Of those who read my daily daf insights, they differ significantly in terms of age, background, and location. Yet beyond this, they also differ in family situation. Some are single, some are married, some are divorced and some are widows. And in terms of children, some don’t have children. Some do. Some have sadly lost children to illness. While some are yearning to have children but are still struggling to do so (for whom I pray daily).
The reason I mention this is because the Mishna (Yevamot 6:6) in today’s daf (Yevamot 61b) informs us that the duty to procreate is fulfilled, according to Beit Shammai, upon the birth of two sons, while according to Beit Hillel it is fulfilled upon the birth of a son and a daughter because, through doing so, we emulate God who initially created a man and woman (see Bereishit 5:2).
This now brings me to my family because I am blessed to have 5 (wonderful) daughters. Yet something strange often happens when I am asked about my family situation whereby random strangers seemingly feel it appropriate to say, ‘you ONLY have daughters?’ – to which I respond that I am so incredibly blessed, and so incredibly happy with my lot. In fact, when I happened to have a meeting with someone with a connection to a fertility clinic – but for reasons totally unrelated to it – I was told that ‘we can help you’, as if the blessing of children was not enough.
Of course, some of these comments are meant well. Some reflect the position of Beit Hillel in our Mishna that the duty to have children is not fulfilled until both a son and daughter is born. And some are simply rude. But especially knowing that children are a gift, and especially knowing various people who are yet to have – and who ache to have – children, I count my many blessings and never ever think or feel the word ‘ONLY’. Instead, the birth of each of my daughters was truly the best thing that ever happened to me.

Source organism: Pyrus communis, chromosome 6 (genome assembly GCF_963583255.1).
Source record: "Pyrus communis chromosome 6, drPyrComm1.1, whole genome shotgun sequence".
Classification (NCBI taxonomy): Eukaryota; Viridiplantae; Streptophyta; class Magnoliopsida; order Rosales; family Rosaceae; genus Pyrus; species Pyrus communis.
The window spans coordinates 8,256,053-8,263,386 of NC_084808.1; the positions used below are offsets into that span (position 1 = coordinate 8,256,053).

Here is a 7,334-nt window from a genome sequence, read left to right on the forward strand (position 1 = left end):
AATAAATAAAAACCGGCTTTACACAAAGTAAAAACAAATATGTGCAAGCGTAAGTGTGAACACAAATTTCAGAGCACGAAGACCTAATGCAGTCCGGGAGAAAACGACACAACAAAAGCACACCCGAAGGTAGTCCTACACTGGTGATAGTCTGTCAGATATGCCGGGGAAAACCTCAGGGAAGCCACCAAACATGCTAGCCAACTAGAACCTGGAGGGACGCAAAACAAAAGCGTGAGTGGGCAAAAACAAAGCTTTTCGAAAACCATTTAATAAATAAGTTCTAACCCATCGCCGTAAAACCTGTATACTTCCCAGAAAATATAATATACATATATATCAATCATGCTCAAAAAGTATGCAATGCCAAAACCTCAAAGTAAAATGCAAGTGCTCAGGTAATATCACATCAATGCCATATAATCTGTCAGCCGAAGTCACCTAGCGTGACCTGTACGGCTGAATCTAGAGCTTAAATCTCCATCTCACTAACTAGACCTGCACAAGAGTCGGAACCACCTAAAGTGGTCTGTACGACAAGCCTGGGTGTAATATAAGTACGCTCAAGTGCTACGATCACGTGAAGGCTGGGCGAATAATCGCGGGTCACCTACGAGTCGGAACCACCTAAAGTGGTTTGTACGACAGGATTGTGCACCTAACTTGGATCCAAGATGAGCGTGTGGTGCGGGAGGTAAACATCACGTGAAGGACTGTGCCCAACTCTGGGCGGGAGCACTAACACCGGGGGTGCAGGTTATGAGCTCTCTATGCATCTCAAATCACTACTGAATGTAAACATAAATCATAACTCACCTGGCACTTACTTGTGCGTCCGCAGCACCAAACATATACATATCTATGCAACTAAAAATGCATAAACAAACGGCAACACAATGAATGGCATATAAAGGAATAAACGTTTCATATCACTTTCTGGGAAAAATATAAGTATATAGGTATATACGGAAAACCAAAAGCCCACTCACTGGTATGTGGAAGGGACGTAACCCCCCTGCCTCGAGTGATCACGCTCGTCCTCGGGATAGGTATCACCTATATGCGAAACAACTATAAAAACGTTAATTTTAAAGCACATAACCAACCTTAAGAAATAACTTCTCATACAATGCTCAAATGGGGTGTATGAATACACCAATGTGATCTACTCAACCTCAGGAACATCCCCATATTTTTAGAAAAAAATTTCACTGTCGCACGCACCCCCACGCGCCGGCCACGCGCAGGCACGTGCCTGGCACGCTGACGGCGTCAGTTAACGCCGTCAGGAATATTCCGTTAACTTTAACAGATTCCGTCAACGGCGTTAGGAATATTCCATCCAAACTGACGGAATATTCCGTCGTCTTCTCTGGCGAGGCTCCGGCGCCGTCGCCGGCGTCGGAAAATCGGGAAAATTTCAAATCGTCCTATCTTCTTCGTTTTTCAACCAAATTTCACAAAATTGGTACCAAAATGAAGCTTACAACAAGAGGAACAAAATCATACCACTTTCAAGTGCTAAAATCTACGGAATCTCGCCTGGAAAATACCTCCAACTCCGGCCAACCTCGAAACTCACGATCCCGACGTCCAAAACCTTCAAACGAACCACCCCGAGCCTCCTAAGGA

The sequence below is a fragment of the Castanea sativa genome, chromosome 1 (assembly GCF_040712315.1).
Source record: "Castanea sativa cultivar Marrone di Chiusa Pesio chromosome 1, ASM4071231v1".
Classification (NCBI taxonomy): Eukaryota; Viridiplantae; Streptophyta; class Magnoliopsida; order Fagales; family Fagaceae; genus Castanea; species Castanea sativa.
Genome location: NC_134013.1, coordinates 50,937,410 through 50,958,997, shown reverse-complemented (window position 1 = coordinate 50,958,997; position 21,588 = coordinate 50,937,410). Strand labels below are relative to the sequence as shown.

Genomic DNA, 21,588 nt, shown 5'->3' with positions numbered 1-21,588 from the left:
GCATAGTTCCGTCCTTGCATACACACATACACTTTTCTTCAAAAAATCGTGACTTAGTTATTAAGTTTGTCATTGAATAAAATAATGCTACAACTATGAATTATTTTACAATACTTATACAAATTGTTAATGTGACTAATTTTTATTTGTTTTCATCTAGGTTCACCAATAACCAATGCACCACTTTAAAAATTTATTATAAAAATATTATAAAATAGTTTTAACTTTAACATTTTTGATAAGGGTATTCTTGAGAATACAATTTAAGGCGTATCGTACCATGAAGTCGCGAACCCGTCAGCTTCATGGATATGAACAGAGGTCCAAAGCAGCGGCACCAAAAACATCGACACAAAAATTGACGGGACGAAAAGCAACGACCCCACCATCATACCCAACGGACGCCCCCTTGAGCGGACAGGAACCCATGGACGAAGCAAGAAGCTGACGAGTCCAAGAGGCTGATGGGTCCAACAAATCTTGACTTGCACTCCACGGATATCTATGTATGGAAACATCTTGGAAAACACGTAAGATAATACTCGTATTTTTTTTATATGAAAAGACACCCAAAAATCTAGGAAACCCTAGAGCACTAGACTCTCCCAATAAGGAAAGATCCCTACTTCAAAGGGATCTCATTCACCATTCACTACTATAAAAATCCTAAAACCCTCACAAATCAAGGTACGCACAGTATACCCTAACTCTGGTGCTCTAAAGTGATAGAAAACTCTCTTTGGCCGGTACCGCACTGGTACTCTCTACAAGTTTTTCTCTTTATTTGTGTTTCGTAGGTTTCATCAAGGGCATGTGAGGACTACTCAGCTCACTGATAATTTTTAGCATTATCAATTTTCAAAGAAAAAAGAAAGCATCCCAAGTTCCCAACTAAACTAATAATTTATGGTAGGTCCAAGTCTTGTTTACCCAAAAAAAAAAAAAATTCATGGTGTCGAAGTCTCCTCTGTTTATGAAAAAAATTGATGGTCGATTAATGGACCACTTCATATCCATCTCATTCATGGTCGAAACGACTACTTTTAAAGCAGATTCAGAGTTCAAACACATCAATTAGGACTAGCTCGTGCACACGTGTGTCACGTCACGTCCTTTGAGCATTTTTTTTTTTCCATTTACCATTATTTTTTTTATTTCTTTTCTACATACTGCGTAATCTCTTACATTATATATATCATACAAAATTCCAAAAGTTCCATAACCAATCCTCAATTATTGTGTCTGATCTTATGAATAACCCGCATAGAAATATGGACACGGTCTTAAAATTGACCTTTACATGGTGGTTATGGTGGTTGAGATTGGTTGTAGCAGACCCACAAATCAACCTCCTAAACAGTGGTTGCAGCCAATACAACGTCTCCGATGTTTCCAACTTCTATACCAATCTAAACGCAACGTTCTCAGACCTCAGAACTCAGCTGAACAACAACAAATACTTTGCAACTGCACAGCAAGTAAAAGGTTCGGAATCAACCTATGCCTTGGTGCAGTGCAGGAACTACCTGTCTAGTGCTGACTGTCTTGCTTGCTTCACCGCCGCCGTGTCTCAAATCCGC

Last week Rabbi Zechariah Wallerstein, a well-known Jewish educator, sadly died. Admittedly, we lived in slightly different worlds, and not everything that he said fully reflected my worldview. Still, I met him a number of times and was very moved by his passion, and when I heard this sad news I immediately remembered the exact words he used in a talk he gave that I attended a little more than 10 years ago. In fact, having looked online, I found the recording of a similar talk that he gave around the same time where he related the same story (which can be viewed at https://youtu.be/6wWeRHQ2FG4 from around 13 mins onwards).
During this talk he spoke about his relationship with his father who was a travelling salesman and who was away from the home driving across the US from Sunday till Friday, and that how, notwithstanding his exhaustion, his father would make himself available to play with his kids upon returning home every Friday. He then related that his father would tell him and his two other siblings: ‘I waited a long time to have you, and the three of you are the greatest thing that ever happened to me in my life’. Yet, as Rabbi Wallerstein explained, he knew this not because his father said it but rather because his father showed it – and this is because he gave his kids time.
Children are a gift, and it is precisely because they are so precious that we must give them the greatest gift we have – not just love, but also time (nb. perhaps as a lesson to me, while I was writing this post my daughter came into my office to ask for some help with an upcoming Math exam, and the fact that I am writing this post later than usual is evidence that giving her time when she needed it was more important to me than writing this post when I wanted to). For those still waiting and aching to have children, know that your cries are heard, and your pain is felt. For those who feel it their business to comment about other people’s children, please don’t. And for those who do have children, know and treat each of your child as the best thing that ever happened to you, and do so not just with words but with action; not just with love but with time.